How To Deal With Someone Taking Credit For Your Work

Mar 30, 2016 1 Min Read


When someone else takes credit for your work, there are four steps you must take: seek clarification, request it to be fixed, get mad, then get over it.

We’ve all had that experience where we work really hard on something and instead of getting recognised for our contribution, we have to sit there and choke back bile when someone else takes credit for the work.

It’s infuriating to think about how hard you worked and how much effort you put into a project only to see some other glory-hound or charlatan pass all that effort off as their own.

I’ve dealt with it many times. I’ve found copies of my articles and blog posts on other websites only to find they weren’t attributed to me. They were passed off as someone else’s work. It’s maddening. There’s a feeling of helplessness that comes along with that situation.

So what can you do when you’re in this situation? What do you do when someone else passes your work off as their own? How do you handle it when someone else takes credit for the work you did?

Here are a few thoughts.

1. Seek clarification

It could be an accident. You might be wrong in thinking someone is taking credit for your work. They might have sung your praises before you walked in the room to find them presenting your deck. They may have written a nice email giving you full credit but all you heard was “I received this presentation from (not you) and it’s great.”

Clarify first. Just ask. If you are wrong and the person gave you credit, thank them politely for promoting your work.

2. Request (nicely) a correction

If it’s clear they did pass of your work as theirs or they took credit for your idea, ask them (in private) if they could clarify to others that it was actually your work.

You might say “I’m glad you liked my work but after your presentation, some people are under a mistaken impression that you did the work. I would appreciate it if you could clarify to them that the work was mine.” More often than not, they’ll heed that request.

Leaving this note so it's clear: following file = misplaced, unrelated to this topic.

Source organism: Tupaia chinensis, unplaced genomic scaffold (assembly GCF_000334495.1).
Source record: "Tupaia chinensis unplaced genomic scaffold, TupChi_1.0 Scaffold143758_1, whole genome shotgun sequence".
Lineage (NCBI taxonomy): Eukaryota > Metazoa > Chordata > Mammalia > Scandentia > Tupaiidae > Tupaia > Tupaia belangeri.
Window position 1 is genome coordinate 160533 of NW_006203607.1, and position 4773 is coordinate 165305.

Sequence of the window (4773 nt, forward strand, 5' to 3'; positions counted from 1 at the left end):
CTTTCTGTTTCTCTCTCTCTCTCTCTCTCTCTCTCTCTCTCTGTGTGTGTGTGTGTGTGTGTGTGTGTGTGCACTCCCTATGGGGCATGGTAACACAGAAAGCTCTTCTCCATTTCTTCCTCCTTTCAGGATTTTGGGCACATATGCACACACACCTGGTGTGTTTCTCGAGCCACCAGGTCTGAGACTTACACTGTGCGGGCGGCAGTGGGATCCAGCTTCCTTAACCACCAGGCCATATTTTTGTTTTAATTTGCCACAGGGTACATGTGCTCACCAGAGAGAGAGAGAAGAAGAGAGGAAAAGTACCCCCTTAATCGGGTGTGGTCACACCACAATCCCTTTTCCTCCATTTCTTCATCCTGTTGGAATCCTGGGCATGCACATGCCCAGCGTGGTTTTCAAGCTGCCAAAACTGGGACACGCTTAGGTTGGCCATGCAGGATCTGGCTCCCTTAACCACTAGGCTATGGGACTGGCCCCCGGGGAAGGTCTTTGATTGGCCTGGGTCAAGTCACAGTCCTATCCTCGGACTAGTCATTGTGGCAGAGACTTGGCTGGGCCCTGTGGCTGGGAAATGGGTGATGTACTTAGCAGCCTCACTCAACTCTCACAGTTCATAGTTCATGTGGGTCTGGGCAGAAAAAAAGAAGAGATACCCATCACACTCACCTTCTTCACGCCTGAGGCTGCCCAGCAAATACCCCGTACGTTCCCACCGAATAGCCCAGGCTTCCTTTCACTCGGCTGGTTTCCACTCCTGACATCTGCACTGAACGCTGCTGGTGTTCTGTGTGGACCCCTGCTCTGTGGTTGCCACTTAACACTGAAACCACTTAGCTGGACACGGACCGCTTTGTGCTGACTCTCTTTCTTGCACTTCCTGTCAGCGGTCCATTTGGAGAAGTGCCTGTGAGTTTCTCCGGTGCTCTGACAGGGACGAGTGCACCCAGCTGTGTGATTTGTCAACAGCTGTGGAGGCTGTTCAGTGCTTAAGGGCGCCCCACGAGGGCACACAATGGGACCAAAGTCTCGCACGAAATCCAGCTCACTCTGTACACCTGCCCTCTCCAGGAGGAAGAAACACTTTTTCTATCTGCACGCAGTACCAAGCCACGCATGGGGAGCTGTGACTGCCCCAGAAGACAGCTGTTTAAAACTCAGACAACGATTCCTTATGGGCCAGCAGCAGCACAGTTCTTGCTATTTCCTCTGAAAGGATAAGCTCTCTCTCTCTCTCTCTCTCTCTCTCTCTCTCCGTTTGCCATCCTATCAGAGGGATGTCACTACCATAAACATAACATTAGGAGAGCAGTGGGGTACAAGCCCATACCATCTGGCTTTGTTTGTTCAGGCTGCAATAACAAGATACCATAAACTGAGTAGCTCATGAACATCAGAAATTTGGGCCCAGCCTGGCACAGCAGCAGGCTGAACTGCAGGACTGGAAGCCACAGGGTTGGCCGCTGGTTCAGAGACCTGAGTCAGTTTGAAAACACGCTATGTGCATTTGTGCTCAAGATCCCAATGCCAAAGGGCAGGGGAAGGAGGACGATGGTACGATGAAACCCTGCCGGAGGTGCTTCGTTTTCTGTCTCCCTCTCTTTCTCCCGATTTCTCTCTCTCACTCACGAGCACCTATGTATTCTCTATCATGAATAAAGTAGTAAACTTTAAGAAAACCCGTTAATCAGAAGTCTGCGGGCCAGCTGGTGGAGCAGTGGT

If it’s your content that has been stolen/plagiarised, send an email or make a call asking the person to remove it and to never do it again. Give them a clear timeline for action and show them a reference back to your original work.

They might be unaware that the work was stolen (maybe someone on their team did it – see the point above on clarification).

If you’re okay with your work being republished with attribution, ask them to include the correct attribution with any links you desire back to your original article. Many times, they’ll comply with this request.

3. Demand a correction

If the person decides not to satisfy your request for a correction, demand one. You could petition the person’s supervisor to rectify things (the boss might be unaware that someone is taking credit for your work).

Let the person know you’re upset that they took credit and that they’ve violated some pretty clear societal standards on giving and taking credit. In some cases (like plagiarism) you might even have your lawyer send a demand notice requesting redress.

4. Go nuclear or get over it

If all the above strategies fail, you have two choices. You can go for the nuclear option and file a formal complaint at work (with your boss, human resources, etc.) or sue (e.g. for plagiarism) or carry out a public campaign to call out the fraud.

Or you can vent about it, make your case, then shut up and move on with life. Events like this can be total energy-drainers. You can choose instead to focus your efforts on being productive and moving forward knowing that the universe will take care of the fakers of the world.

See also: Do You Work With A Credit Hog?

To learn about the psychology of people management, email us at For more How To articles, click here.

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Mike is the founder and managing director of thoughtLEADERS, LLC. He is also the author of One Piece of Paper: The Simple Approach to Powerful, Personal Leadership.

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